By Devon Everett / Staff Writer
By Devon Everett / Staff Writer
College can be difficult, but it’s not nearly as difficult as the registration process for some students.
A handful of students may have priority registration, but for a majority of students getting the classes you need to graduate seems more like a game of Russian Roulette.
Several classes, especially low-tier classes, tend to fill up quickly.
This creates problems for students who may need to take these classes to keep themselves on track for graduation.
Registration is a troublesome process for most students.
It begins with them finding out their registration date. At this point, they start wondering if they will get their classes.
Then they finally get to register. Usually at this point, their first picks of classes are already taken, so they scramble in hopes that they will get the classes they want or need and not have to take unnecessary classes.
Students always wonder if all of their classes will be available when they attempt to register as a full-time student.
Some students decide to take classes not on their education plan just to receive full-time financial aid; the problem here is that these students take slots in a class from students that actually need it.
This usually leaves students waitlisting for classes.
And waitlisting for classes is a nightmare.
Different instructors have different methods of selecting students from their waitlists, so the students never really know if they’ll get into these classes.
This process makes students cross their fingers and sweat in anxiety before the semester even begins, much like a skydiver with a failing parachute.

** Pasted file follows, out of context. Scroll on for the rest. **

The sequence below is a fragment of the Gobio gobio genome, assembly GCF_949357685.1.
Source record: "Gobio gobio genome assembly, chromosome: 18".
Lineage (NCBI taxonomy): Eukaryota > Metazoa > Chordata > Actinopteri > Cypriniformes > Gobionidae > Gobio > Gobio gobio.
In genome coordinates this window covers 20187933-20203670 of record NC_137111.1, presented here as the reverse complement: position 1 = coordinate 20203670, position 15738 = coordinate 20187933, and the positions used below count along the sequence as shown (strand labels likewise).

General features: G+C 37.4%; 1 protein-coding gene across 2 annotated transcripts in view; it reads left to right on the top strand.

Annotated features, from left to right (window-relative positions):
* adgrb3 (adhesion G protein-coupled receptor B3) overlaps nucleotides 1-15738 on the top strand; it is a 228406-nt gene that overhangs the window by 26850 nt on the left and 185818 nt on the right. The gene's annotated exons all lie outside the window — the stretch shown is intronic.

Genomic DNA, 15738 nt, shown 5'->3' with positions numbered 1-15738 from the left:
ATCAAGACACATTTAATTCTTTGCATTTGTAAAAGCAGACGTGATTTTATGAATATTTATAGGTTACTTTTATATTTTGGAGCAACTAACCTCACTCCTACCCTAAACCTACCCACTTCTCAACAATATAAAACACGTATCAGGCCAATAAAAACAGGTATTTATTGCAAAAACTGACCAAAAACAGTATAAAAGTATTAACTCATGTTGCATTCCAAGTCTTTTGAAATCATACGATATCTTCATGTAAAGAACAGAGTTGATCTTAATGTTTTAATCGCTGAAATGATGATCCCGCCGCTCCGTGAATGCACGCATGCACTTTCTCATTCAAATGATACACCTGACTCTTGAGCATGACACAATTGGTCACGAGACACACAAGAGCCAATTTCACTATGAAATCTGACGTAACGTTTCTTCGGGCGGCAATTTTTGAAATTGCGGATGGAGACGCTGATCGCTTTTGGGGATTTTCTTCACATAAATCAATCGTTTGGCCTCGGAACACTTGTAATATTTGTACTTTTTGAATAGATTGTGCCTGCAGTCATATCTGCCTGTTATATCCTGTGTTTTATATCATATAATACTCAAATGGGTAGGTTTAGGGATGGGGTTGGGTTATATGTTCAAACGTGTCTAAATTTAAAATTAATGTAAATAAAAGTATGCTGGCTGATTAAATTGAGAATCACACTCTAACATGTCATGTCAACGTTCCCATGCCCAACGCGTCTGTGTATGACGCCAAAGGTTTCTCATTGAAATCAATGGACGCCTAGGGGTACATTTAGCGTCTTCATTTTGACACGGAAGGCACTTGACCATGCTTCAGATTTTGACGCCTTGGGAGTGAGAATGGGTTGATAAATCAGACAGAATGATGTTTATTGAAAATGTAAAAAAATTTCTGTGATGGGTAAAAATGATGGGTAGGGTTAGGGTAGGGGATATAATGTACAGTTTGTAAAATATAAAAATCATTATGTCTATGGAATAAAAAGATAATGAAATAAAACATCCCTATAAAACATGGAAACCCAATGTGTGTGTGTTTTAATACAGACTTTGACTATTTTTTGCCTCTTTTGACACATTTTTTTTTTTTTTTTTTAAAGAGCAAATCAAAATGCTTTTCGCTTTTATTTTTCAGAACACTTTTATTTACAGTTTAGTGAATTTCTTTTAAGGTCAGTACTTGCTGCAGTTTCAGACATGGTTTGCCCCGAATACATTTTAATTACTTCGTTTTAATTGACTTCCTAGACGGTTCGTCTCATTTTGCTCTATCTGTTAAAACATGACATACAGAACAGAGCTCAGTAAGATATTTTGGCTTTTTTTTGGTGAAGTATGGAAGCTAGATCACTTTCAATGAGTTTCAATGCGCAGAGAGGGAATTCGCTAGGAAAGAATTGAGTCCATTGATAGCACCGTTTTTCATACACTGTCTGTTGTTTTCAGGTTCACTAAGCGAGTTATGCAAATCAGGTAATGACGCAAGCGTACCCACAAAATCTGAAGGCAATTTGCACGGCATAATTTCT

Registration starts nearly six weeks before classes do, however, only a small percentage of students get to register that early. At this point, several of the major-specific classes are nearly full or waitlisted, turning the simple act of registration into a lottery.
Priority registration is available only to a limited number of students.
Most students aren’t even eligible for the Extended Opportunity Programs and Services, Disabled Students’ Programs and Services, and Veterans Services. These are the only programs that have ways to attain priority registration.
Everyone else has to go about registration the old-fashioned way.
Generally, the longer you attend, the higher you get pushed up the registration list. Sylvia Thomas, chairwoman of the Riverside Community College District’s Order of Registration Task Force reported to The Press-Enterprise that RCCD is making changes to enable new students to gain priority registration.
This will, in turn, push higher-unit students farther down the conga line.
Is it fair for new students to get priority registration when returning students aren’t getting any sort of priority?
Please, RCCD, don’t play games with us. Most students don’t want to be at RCC for more than two years working on their associates’ degree.
There should be another way to earn priority registration. A merit-based priority registration system could work, so that the better your grades are, the higher priority you could gain.
The drawback here would be that if someone wasn’t the strongest scholastically, he or she would get penalized and potentially lose priority.
Another idea is a fixed-schedule plan. Counselors could make a rigid plan of the classes students need to take and have them take those classes at set intervals.
While this would take some of the freedom out of going to college, administrators will know which classes they need to provide.
Or, we could all pull straws out of a hat.
Then again, most students are tired of games.
So, is there a solution to this problem? It’s hard to say, but there may be a solution out there somewhere and perhaps hope.
Finding a solution to this issue may be a challenge, but then again, college can be too.